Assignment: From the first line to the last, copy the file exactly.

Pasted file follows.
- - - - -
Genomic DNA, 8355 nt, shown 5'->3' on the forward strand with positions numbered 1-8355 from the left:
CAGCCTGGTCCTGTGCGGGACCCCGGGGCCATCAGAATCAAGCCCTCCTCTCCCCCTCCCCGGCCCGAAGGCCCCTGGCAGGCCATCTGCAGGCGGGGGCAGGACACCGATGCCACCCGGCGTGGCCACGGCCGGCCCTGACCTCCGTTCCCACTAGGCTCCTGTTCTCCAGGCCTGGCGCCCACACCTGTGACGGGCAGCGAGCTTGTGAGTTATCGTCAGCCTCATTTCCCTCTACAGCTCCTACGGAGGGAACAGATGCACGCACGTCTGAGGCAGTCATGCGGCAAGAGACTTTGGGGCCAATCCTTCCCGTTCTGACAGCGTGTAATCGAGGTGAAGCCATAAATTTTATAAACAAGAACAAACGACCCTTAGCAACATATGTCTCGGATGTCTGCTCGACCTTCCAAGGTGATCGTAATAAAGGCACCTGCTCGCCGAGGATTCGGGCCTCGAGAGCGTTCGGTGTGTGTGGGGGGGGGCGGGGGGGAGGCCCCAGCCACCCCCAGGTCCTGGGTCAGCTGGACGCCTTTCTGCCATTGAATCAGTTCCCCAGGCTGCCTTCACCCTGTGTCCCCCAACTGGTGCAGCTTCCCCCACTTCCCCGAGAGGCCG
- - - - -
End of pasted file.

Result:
Genomic DNA, 8355 nt, shown 5'->3' on the forward strand with positions numbered 1-8355 from the left:
CAGCCTGGTCCTGTGCGGGACCCCGGGGCCATCAGAATCAAGCCCTCCTCTCCCCCTCCCCGGCCCGAAGGCCCCTGGCAGGCCATCTGCAGGCGGGGGCAGGACACCGATGCCACCCGGCGTGGCCACGGCCGGCCCTGACCTCCGTTCCCACTAGGCTCCTGTTCTCCAGGCCTGGCGCCCACACCTGTGACGGGCAGCGAGCTTGTGAGTTATCGTCAGCCTCATTTCCCTCTACAGCTCCTACGGAGGGAACAGATGCACGCACGTCTGAGGCAGTCATGCGGCAAGAGACTTTGGGGCCAATCCTTCCCGTTCTGACAGCGTGTAATCGAGGTGAAGCCATAAATTTTATAAACAAGAACAAACGACCCTTAGCAACATATGTCTCGGATGTCTGCTCGACCTTCCAAGGTGATCGTAATAAAGGCACCTGCTCGCCGAGGATTCGGGCCTCGAGAGCGTTCGGTGTGTGTGGGGGGGGGCGGGGGGGAGGCCCCAGCCACCCCCAGGTCCTGGGTCAGCTGGACGCCTTTCTGCCATTGAATCAGTTCCCCAGGCTGCCTTCACCCTGTGTCCCCCAACTGGTGCAGCTTCCCCCACTTCCCCGAGAGGCCG